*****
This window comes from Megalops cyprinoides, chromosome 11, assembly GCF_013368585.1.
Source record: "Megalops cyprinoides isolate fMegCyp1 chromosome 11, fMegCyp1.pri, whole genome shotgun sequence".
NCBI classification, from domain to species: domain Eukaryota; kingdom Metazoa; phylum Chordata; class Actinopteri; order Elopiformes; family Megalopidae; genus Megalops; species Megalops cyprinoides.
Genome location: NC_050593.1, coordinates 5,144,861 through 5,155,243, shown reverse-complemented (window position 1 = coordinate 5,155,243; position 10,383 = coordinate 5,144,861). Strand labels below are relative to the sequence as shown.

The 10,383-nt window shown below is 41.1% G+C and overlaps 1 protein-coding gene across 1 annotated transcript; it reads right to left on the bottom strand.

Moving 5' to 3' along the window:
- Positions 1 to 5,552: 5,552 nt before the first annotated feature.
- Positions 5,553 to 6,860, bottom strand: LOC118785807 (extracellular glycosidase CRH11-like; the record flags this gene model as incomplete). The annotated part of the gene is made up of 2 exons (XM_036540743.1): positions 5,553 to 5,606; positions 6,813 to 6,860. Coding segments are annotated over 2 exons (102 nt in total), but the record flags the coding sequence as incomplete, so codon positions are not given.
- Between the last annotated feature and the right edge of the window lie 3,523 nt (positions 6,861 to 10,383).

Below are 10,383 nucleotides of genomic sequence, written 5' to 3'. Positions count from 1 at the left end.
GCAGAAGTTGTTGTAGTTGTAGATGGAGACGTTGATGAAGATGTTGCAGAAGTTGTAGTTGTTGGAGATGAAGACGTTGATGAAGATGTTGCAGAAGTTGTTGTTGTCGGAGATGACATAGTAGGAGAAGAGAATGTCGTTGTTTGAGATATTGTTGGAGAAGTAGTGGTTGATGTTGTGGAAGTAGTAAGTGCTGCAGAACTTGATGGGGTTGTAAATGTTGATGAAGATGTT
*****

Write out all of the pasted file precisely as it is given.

This window comes from Megalops cyprinoides, chromosome 11, assembly GCF_013368585.1.
Source record: "Megalops cyprinoides isolate fMegCyp1 chromosome 11, fMegCyp1.pri, whole genome shotgun sequence".
NCBI classification, from domain to species: domain Eukaryota; kingdom Metazoa; phylum Chordata; class Actinopteri; order Elopiformes; family Megalopidae; genus Megalops; species Megalops cyprinoides.
Genome location: NC_050593.1, coordinates 5,144,861 through 5,155,243, shown reverse-complemented (window position 1 = coordinate 5,155,243; position 10,383 = coordinate 5,144,861). Strand labels below are relative to the sequence as shown.

The 10,383-nt window shown below is 41.1% G+C and overlaps 1 protein-coding gene across 1 annotated transcript; it reads right to left on the bottom strand.

Moving 5' to 3' along the window:
- Positions 1 to 5,552: 5,552 nt before the first annotated feature.
- Positions 5,553 to 6,860, bottom strand: LOC118785807 (extracellular glycosidase CRH11-like; the record flags this gene model as incomplete). The annotated part of the gene is made up of 2 exons (XM_036540743.1): positions 5,553 to 5,606; positions 6,813 to 6,860. Coding segments are annotated over 2 exons (102 nt in total), but the record flags the coding sequence as incomplete, so codon positions are not given.
- Between the last annotated feature and the right edge of the window lie 3,523 nt (positions 6,861 to 10,383).

Below are 10,383 nucleotides of genomic sequence, written 5' to 3'. Positions count from 1 at the left end.
GCAGAAGTTGTTGTAGTTGTAGATGGAGACGTTGATGAAGATGTTGCAGAAGTTGTAGTTGTTGGAGATGAAGACGTTGATGAAGATGTTGCAGAAGTTGTTGTTGTCGGAGATGACATAGTAGGAGAAGAGAATGTCGTTGTTTGAGATATTGTTGGAGAAGTAGTGGTTGATGTTGTGGAAGTAGTAAGTGCTGCAGAACTTGATGGGGTTGTAAATGTTGATGAAGATGTT